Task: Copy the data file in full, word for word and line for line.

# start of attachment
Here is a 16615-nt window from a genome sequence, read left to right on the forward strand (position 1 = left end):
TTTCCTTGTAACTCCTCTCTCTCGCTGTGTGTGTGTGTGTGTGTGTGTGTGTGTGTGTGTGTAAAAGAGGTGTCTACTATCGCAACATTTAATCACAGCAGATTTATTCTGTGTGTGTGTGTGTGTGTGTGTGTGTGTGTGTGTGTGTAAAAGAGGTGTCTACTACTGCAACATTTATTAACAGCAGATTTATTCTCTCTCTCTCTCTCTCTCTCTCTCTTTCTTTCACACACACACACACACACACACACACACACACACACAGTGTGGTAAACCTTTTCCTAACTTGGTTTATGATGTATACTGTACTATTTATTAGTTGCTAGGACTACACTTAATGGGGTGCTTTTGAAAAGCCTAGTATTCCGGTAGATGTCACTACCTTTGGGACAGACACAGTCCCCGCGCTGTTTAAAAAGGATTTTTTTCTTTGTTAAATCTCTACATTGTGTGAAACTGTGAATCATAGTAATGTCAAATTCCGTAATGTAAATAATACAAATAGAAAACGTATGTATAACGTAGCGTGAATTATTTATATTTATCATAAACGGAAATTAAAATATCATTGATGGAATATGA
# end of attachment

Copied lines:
Here is a 16615-nt window from a genome sequence, read left to right on the forward strand (position 1 = left end):
TTTCCTTGTAACTCCTCTCTCTCGCTGTGTGTGTGTGTGTGTGTGTGTGTGTGTGTGTGTGTAAAAGAGGTGTCTACTATCGCAACATTTAATCACAGCAGATTTATTCTGTGTGTGTGTGTGTGTGTGTGTGTGTGTGTGTGTGTGTAAAAGAGGTGTCTACTACTGCAACATTTATTAACAGCAGATTTATTCTCTCTCTCTCTCTCTCTCTCTCTCTTTCTTTCACACACACACACACACACACACACACACACACACACAGTGTGGTAAACCTTTTCCTAACTTGGTTTATGATGTATACTGTACTATTTATTAGTTGCTAGGACTACACTTAATGGGGTGCTTTTGAAAAGCCTAGTATTCCGGTAGATGTCACTACCTTTGGGACAGACACAGTCCCCGCGCTGTTTAAAAAGGATTTTTTTCTTTGTTAAATCTCTACATTGTGTGAAACTGTGAATCATAGTAATGTCAAATTCCGTAATGTAAATAATACAAATAGAAAACGTATGTATAACGTAGCGTGAATTATTTATATTTATCATAAACGGAAATTAAAATATCATTGATGGAATATGA